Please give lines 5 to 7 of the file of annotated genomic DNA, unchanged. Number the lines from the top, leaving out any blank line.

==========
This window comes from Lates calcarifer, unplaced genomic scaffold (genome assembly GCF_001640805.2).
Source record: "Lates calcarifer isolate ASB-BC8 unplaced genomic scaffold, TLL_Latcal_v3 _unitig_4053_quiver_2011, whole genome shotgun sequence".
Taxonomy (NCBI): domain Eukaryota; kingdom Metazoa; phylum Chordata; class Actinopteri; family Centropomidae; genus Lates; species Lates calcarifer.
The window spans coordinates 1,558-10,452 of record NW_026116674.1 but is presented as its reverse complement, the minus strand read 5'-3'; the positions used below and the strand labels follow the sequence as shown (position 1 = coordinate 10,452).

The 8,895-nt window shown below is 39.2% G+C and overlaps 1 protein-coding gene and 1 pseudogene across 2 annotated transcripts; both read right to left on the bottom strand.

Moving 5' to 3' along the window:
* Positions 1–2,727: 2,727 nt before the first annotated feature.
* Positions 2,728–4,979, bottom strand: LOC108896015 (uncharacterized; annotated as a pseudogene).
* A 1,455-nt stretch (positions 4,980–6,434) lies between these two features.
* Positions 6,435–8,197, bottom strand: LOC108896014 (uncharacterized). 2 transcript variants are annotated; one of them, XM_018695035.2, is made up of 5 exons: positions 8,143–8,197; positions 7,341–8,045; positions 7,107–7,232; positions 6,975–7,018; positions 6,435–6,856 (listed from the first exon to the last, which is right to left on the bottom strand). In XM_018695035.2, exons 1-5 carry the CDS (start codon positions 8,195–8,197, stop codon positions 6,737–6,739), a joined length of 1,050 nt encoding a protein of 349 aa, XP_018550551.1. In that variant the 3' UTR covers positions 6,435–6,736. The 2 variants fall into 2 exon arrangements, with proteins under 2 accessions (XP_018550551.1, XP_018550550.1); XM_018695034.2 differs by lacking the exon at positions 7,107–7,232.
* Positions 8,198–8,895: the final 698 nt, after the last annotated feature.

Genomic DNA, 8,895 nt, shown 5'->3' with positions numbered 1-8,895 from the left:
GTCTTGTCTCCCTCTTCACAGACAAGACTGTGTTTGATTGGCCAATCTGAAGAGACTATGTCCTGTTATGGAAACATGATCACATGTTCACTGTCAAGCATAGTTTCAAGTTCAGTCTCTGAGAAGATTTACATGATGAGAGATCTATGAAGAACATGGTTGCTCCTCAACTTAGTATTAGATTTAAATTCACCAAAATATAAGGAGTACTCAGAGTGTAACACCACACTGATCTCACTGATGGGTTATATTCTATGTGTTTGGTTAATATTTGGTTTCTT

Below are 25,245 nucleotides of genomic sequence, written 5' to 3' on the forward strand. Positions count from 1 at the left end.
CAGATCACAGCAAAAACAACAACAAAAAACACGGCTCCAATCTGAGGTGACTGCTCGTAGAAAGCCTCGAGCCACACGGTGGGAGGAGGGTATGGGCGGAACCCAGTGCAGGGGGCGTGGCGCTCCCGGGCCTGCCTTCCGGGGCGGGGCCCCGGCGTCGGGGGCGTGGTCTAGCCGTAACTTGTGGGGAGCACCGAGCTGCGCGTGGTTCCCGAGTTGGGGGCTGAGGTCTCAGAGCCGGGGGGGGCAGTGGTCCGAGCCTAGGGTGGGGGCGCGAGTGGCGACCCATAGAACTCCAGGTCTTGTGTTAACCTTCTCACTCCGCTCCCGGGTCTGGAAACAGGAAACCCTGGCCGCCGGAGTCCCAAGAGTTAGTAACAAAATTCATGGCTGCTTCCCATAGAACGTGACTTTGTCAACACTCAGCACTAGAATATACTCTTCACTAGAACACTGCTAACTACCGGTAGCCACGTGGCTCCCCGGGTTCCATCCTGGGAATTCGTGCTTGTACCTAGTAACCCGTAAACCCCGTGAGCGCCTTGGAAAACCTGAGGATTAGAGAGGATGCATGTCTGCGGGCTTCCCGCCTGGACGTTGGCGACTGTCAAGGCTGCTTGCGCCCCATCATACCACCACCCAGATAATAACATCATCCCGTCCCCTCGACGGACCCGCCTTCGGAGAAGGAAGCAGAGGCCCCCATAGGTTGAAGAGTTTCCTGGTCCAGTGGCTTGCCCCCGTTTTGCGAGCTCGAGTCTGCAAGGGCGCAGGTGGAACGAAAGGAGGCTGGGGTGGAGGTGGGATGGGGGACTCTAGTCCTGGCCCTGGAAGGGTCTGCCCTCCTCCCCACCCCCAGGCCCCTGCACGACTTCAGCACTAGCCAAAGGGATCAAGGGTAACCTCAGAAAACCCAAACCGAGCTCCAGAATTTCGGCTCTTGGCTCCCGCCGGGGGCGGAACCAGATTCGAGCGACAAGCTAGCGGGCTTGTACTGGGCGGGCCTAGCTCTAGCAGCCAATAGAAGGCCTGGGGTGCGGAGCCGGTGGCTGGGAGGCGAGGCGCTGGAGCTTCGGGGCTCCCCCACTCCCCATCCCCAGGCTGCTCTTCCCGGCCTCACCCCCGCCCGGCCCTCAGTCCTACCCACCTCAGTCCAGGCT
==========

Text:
The 8,895-nt window shown below is 39.2% G+C and overlaps 1 protein-coding gene and 1 pseudogene across 2 annotated transcripts; both read right to left on the bottom strand.

Moving 5' to 3' along the window:
* Positions 1–2,727: 2,727 nt before the first annotated feature.